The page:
• Contributions to a mandatory funded pension are only made by resident individuals for whom the employer is required to pay social tax. Contributions to pension funds are mandatory for resident individuals born after 1 January 1983. For individuals born earlier, joining the pension scheme is voluntary. The rate of contribution to be withheld is 2 – 3 (throughout years 2014-2017) percent of the gross salary.

European Union (EU) regulations

Under the European Economic Area (EEA)/Swiss social security regulations, the exemption from social security taxes can be applied for a worker posted to Estonia or who has simultaneous employment.

A certification (form A1) of the competent authorities confirming that the person is covered with the social security system of his or her home country is necessary to benefit from the regulations.

Social security conventions

Estonia has signed social security conventions that regulate the application of social security systems, including matters of taxation, with the Ukraine and Canada.

According to the main principle of the conventions, the remuneration of the Ukrainians and Canadians working in Estonia is taxable with Estonian social security taxes.

However, the treaties differ in some areas. Similarly to EU regulations, according to the Ukrainian convention, persons working in both countries are taxed in their home country. The convention signed with Canada does not include such a rule.

Persons assigned from Ukraine do not have to pay social security taxes in Estonia if the duration of the assignment does not exceed a 24-month period. In the Canadian convention, the ceiling has been set at 60 months.

Employees coming from countries other than EEA/Switzerland, or countries with which Estonia has totalization agreements, are generally fully subject to social security payment in Estonia.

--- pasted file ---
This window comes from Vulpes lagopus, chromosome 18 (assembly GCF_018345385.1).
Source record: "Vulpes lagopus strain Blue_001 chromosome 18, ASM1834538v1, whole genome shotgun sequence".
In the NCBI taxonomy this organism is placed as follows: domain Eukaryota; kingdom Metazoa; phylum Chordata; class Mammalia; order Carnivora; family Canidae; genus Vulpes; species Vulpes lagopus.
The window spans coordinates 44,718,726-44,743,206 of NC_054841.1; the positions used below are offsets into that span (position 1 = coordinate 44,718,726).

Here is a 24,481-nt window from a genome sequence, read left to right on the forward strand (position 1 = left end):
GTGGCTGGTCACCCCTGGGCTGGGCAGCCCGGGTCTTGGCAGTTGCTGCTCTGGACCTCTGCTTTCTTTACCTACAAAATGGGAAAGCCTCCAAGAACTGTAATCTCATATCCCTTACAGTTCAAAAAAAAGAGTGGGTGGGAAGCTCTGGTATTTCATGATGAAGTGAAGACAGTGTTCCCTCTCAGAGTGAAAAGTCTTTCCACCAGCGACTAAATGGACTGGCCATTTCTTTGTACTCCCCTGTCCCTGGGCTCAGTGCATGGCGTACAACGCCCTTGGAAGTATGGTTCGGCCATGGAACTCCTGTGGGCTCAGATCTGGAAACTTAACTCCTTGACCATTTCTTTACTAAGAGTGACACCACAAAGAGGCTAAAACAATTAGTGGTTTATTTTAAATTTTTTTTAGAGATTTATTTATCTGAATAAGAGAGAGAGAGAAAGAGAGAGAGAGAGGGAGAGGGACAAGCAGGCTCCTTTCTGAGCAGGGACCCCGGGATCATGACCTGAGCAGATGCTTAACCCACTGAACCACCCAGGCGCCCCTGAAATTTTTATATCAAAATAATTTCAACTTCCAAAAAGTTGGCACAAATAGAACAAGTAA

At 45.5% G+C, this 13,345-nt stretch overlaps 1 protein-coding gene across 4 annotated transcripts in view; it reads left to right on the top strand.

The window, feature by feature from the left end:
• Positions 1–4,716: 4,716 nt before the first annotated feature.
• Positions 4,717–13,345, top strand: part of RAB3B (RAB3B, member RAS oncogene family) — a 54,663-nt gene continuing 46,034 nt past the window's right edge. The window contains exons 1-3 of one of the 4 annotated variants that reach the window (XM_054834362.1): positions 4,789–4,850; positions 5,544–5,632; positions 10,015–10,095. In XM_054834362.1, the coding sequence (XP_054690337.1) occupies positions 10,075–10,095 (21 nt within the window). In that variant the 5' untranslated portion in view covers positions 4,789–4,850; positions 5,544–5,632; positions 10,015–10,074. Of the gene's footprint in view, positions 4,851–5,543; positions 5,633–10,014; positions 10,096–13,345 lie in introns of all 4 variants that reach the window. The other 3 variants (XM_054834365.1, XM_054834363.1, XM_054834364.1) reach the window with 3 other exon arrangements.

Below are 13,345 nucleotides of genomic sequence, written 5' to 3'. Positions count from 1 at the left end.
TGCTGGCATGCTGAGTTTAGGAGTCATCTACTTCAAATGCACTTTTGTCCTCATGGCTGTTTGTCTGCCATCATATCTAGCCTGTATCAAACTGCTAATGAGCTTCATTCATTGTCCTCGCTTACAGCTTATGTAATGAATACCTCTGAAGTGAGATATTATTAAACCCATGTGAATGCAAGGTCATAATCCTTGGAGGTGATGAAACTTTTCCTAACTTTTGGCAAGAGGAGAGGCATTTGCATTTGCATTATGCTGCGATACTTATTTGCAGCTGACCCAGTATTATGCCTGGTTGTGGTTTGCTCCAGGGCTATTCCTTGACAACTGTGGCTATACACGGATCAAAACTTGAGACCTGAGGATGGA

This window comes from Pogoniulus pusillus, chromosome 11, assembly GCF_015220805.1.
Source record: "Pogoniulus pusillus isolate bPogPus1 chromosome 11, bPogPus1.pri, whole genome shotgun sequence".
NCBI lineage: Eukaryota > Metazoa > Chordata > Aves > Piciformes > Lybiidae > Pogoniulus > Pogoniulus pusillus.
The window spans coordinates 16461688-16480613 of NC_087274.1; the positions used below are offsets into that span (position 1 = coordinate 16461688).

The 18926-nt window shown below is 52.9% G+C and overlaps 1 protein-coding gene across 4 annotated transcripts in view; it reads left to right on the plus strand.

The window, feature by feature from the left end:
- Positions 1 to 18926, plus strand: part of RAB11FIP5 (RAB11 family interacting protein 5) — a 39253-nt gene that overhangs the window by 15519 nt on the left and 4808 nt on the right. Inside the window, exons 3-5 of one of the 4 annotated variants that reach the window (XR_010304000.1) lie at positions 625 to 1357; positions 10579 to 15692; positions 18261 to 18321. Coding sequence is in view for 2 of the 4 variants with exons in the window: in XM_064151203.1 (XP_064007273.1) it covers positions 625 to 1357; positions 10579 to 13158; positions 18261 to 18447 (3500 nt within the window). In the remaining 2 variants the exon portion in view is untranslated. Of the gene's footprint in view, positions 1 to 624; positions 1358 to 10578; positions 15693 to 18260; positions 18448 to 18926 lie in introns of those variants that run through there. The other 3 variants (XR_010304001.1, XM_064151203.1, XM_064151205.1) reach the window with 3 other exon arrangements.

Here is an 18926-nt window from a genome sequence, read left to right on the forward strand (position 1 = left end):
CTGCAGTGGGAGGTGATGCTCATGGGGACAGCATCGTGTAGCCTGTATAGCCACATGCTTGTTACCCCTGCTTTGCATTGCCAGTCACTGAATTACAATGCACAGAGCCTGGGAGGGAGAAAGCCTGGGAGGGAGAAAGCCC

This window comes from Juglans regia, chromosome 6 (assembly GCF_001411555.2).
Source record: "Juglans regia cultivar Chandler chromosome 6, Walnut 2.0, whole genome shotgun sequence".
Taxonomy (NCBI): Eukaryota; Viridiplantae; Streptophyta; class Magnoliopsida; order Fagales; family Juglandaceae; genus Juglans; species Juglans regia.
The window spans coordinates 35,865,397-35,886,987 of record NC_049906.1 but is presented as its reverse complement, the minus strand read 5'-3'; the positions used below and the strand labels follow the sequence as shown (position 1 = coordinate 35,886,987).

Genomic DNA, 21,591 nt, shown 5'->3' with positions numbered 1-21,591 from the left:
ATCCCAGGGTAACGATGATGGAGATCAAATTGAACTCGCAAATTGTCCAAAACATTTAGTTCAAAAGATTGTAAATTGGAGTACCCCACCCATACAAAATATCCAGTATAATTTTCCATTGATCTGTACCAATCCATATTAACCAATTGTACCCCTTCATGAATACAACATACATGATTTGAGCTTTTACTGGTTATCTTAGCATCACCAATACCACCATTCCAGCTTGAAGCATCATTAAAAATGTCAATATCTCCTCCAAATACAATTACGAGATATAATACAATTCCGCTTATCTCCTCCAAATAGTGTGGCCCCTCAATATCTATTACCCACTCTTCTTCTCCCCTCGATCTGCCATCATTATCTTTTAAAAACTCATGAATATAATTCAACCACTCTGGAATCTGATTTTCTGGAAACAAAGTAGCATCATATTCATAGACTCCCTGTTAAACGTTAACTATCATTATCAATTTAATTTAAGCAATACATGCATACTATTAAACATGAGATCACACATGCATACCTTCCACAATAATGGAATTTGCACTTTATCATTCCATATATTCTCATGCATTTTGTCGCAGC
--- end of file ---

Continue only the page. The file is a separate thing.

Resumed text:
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Compliance obligations

Employee compliance obligations

Compliance obligations for resident individuals

Resident individuals are obliged to submit an annual income tax return by 31 March of the year following the period of taxation. It is possible to submit an income tax return electronically. Resident individuals whose income does not exceed the rate of basic exemption provided, or whose income in the period of taxation is not subject to additional income tax, are generally not required to submit an income tax return. However, in the case of foreign income, submitting the income tax return is mandatory.

If the submission of a tax return is not mandatory, it is still recommended in order to apply for the additional exemptions or deductions provided.

Individuals who have not been resident during the whole year shall submit an income tax return concerning only income received during the period when the person was resident.

Compliance obligations for non-resident individuals

If the income tax is withheld by an employer, an employee usually does not have to submit a tax return. However, a non-resident who derives income from Estonian sources subject to withholding tax (but from which income tax has not been withheld) is required to submit a tax return by 31 March of the year following the period of taxation.

A non-resident is required to submit an income tax return concerning the capital gains derived from Estonian sources during the calendar year to the Tax and Customs Board no later than 31 March of the following year. In the case of transfers of immovable assets, the income tax return shall be submitted within 1 month after receiving the gains.